Ever since the late 90s, people have been asking if voting can be done online. The answer has some exceptions in the U.S. and may change in the future due to the patchwork of state and local voting systems but, broadly speaking, online voting is reserved for certain individuals.
In the U.S., most voters cannot cast their ballots online. Some states and the District of Columbia, however, allow certain classes of individuals to vote over the internet such as overseas military personnel and disabled persons.
Many experts have raised concerns over the security of mass online voting systems – especially for countries with larger populations and/or that may be significant targets for foreign entities. Currently, Estonia is the only country that allows online voting for all its citizens; it’s unique circumstances may make the process more viable than it would be elsewhere. However, many experts have pointed out that their system remains vulnerable to attack.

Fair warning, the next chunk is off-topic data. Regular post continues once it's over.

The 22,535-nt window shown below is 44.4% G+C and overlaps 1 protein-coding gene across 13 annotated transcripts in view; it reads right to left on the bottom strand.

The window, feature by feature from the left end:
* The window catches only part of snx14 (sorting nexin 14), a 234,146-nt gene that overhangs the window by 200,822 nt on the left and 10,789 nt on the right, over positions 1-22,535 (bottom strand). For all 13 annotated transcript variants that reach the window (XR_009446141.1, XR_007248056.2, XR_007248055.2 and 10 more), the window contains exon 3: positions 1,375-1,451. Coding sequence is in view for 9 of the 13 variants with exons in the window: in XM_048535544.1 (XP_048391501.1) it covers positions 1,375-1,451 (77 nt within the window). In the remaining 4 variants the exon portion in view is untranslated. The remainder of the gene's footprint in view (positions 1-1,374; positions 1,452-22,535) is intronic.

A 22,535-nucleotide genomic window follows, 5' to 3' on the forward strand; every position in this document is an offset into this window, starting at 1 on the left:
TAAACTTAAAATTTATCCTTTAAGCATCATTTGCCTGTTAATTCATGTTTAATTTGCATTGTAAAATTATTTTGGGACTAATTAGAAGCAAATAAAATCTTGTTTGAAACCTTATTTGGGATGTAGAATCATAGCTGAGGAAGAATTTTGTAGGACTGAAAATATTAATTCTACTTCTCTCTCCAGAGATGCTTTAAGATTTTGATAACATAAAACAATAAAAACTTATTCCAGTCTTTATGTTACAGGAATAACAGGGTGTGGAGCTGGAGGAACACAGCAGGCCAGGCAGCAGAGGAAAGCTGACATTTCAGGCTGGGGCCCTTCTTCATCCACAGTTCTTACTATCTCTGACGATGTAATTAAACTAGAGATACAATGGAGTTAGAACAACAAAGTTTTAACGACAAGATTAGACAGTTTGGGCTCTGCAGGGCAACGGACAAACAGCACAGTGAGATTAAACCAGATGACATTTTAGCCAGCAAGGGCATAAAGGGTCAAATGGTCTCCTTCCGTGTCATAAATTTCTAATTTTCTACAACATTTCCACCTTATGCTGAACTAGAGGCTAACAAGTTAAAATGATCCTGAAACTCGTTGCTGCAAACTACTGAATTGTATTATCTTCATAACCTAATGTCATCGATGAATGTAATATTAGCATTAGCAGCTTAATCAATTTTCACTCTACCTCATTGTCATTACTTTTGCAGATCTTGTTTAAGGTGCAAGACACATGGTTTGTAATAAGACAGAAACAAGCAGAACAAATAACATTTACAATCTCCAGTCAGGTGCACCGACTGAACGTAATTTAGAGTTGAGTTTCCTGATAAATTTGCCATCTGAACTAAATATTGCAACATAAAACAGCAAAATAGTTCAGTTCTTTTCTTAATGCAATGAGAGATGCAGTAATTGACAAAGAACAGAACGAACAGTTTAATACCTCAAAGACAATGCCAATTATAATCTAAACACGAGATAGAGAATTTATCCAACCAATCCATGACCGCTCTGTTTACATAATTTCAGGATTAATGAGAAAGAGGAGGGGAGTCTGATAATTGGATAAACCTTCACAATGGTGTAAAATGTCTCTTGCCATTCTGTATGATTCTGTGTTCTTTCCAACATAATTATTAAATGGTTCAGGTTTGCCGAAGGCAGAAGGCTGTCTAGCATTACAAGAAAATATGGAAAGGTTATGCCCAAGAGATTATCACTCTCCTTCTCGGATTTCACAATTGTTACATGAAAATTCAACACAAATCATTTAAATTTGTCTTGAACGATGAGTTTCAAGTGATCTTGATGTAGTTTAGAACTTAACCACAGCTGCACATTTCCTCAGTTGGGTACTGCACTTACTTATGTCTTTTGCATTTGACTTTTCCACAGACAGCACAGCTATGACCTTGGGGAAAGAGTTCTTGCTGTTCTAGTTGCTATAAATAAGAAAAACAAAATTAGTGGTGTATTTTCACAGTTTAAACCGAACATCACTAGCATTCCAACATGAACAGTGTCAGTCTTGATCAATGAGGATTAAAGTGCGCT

Nevertheless, many people continue to ask if voting will ever catch up with the digital age. Below is a look at who can vote online currently, some of the obstacles to online voting for the general public, and a prediction of whether or not voting over the internet will ever be a reality.
Who can vote online?
To date, most online voting in the U.S. is reserved for citizens in special circumstances. For example, as many as 20 states and the District of Columbia have (at one time or another) allowed members of the military, their families, and/or disabled persons to vote online.
Voting regulations change frequently in the U.S. because voting systems are determined by states and local governments. For example, Alaska had an online voting system available to certain individuals which it discontinued in 2018, while West Virginia, Delaware, and New Jersey started experimenting with online systems in 2020.
Complicating things even further, each state sets its own criteria for who is allowed to vote online. Many states that allow overseas military personnel to vote online, for instance, only make the exception for active-duty members serving on the front lines.
For these reasons, if you are an overseas member of the armed forces, a merchant marine, family member of a service member, a citizen outside of the U.S., or a disabled person, it is worth checking your home state’s regulations to see if you qualify to vote online. You can find your links to your local official websites here.